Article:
Day 2

Keeping God’s Commands

from the reading plan

1 John 2:1-14, Matthew 11:25-30, Ephesians 6:10-20, 1 Timothy 2:5-6

I imagine that if the apostle John had lived to see the invention of the light bulb and the advent of electric Christmas decorations, his house would have been the best one on the block. The guy loved light, so much so that the Gospel that bears his name practically glows in the dark:

In him was life, and that life was the light of men.
That light shines in the darkness,
and yet the darkness did not overcome it (John 1:4–5).

The true light that gives light to everyone,
was coming into the world (John 1:9).

“But anyone who lives by the truth comes to the light,
so that his works may be shown to be accomplished by God” (John 3:21).

Jesus spoke to them again: “I am the light of the world.
Anyone who follows me will never walk in the darkness
but will have the light of life” (John 8:12).

And here in 1 John, the fisherman-turned-apostle is still lighting up the night. He writes, “The darkness is passing away and the true light is already shining” (1John 2:8). John does have a flare for symbols and figurative language, but the reality he’s describing is more than poetic.

If you think back to Genesis, you may remember that the first thing “God said” [was] ‘Let there be light,’ and there was light” (Genesis 1:3). Prior to that, the earth was “formless and empty” and “darkness covered the surface of the watery depths” (v.2). To put it mildly, there was chaos and disorder. The world was not suited for life. Then God spoke light into being, and a new age dawned. As God brought form to creation and filled what was empty, He saw that the world He had created was good, again and again (Genesis 1:4,10,12,18,21,25,31).

When sin entered the world, it brought with it its own brand of formlessness and emptiness. John sees in Jesus a new light dawning. Just as it was at creation, the light is bringing with it a new age, an age in which all things are being made new—every bit as “good” as we can imagine. But the old age, the darkness, is still here. God is too gracious to simply destroy the darkness and those trapped by it. Instead, the gospel invites “people walking in darkness” to enter into the light (Isaiah 9:2).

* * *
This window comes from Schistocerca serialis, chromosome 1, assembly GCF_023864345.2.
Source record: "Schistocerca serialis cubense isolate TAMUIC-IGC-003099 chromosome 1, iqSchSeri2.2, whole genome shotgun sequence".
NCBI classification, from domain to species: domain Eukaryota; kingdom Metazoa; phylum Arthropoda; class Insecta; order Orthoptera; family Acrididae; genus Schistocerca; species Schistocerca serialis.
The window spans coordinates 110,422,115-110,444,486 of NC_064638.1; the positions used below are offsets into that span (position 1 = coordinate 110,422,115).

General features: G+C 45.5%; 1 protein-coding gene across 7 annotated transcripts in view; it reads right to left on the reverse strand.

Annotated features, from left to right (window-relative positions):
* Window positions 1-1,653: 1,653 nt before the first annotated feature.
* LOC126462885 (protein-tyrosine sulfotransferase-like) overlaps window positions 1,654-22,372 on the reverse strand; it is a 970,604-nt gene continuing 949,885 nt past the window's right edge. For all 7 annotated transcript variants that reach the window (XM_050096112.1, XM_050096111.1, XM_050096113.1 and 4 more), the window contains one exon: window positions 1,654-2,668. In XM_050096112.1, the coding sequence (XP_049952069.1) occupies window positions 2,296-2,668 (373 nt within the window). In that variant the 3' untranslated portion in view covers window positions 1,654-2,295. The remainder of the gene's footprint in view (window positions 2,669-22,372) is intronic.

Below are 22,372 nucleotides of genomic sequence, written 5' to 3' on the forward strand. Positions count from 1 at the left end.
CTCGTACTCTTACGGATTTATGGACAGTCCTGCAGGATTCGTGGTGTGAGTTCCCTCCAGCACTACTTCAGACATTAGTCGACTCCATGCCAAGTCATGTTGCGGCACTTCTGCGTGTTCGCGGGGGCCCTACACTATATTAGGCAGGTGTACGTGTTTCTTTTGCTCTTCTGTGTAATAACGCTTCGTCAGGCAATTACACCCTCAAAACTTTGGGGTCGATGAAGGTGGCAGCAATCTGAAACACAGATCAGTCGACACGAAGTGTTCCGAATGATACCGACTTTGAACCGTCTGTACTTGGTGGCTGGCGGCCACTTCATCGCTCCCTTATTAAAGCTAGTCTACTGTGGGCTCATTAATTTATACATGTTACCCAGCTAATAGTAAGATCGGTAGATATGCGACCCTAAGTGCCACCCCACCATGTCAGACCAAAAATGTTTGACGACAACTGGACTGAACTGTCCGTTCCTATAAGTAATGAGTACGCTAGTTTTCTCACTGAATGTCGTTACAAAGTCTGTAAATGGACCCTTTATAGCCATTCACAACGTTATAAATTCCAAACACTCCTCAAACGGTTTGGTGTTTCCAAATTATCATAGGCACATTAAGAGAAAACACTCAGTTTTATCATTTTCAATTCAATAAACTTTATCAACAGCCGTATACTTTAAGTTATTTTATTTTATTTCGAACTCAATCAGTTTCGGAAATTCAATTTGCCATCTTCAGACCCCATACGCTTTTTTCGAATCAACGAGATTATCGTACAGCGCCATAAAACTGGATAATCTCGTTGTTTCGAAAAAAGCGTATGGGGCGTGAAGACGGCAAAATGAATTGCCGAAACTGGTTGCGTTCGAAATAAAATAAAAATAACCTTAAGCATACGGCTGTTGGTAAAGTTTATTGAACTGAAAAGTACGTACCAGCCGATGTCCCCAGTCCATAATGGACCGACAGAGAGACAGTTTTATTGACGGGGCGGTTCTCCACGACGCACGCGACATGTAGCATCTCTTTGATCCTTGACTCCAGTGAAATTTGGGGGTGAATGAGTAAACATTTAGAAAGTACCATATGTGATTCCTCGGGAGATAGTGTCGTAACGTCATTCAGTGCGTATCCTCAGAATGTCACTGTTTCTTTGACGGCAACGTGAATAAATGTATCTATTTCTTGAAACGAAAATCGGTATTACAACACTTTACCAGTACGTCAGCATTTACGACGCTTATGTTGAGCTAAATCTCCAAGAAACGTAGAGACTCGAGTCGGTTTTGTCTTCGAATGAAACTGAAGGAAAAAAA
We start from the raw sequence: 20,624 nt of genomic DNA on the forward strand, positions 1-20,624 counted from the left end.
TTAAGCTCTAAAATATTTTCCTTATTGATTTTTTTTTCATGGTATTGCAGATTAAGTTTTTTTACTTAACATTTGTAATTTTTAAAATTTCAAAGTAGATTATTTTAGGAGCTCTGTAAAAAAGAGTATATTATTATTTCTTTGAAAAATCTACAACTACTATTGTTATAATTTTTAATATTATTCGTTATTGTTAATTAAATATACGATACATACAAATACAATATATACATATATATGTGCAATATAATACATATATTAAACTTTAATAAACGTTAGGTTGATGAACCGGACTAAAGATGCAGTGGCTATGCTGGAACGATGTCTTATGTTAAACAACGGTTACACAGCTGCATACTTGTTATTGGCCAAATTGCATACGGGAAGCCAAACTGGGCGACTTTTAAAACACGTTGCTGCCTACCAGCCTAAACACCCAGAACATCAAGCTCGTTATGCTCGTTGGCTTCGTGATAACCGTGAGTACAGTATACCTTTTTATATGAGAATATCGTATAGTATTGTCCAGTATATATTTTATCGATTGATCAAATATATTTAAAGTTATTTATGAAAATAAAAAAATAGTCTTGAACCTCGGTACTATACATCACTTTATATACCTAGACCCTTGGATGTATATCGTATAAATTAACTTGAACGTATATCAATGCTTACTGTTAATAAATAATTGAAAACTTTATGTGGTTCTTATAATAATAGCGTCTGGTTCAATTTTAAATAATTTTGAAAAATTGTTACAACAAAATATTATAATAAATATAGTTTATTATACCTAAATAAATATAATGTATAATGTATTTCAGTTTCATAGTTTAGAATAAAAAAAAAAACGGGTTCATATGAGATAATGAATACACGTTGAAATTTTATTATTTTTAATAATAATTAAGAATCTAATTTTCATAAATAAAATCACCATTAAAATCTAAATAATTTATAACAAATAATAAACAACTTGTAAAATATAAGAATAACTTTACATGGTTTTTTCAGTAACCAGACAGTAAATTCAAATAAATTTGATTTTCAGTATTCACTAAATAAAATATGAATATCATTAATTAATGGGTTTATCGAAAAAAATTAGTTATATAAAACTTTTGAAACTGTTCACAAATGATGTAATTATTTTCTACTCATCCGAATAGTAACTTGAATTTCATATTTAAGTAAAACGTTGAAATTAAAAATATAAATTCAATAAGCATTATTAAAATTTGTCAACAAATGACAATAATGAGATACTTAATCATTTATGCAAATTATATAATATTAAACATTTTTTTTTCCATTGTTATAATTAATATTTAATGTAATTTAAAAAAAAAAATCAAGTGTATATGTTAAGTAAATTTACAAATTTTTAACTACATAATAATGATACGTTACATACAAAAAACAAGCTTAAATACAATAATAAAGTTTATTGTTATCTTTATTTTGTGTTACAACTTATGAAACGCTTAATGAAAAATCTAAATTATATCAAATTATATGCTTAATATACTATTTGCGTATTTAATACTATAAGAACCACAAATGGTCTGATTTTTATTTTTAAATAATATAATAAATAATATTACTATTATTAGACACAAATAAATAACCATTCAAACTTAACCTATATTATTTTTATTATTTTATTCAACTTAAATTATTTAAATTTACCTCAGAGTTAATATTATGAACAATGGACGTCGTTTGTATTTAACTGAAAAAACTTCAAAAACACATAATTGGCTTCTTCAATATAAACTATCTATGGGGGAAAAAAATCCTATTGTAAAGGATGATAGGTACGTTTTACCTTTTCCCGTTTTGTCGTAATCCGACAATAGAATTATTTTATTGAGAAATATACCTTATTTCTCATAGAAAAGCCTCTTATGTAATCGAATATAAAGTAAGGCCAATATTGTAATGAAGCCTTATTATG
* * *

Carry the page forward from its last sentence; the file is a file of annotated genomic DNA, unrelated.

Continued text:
First John is a reminder to all who profess to know Christ: Look around! Don’t fool yourself! Make sure you’re walking in the light. “But whoever keeps his word, truly in him the love of God is made complete… The one who says he is in the light but hates his brother or sister is in the darkness until now” (1John 2:5,9). The light shines brightly. It’s hard to miss if we’re following Jesus.

Written by John Greco

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One thought on "Keeping God’s Commands"

  1. Ryan says:

    I can’t help but think too that John is using the light / dark imagery to illustrate the nature of the Kingdom of God that Jesus came to usher into history, which he spent his whole ministry proclaiming. I think this is pretty strong especially in verse 8 (of 1 Jn 2) when you compare to the ways Jesus talked about the Kingdom. In him, a new activity of the reign of God has broken into this world, and holds tension with the future, when that reign of God—that light—will completely swallow up all darkness once and for all. And in the meantime, this is what it looks like to live in that Kingdom—to know him, to obey his word, to love one another.

    You also just gotta love how zealous John is in John 2 about this new way of life, and of Jesus’ commands. It echos John 14, but with emphatic elaboration. It reminds me of how amped the author of Psalm 119 is about God’s law, and following it to the max level possible. I mean, really, this level of excitement and seriousness about loving-obedience has got to be challenging to just about everybody.

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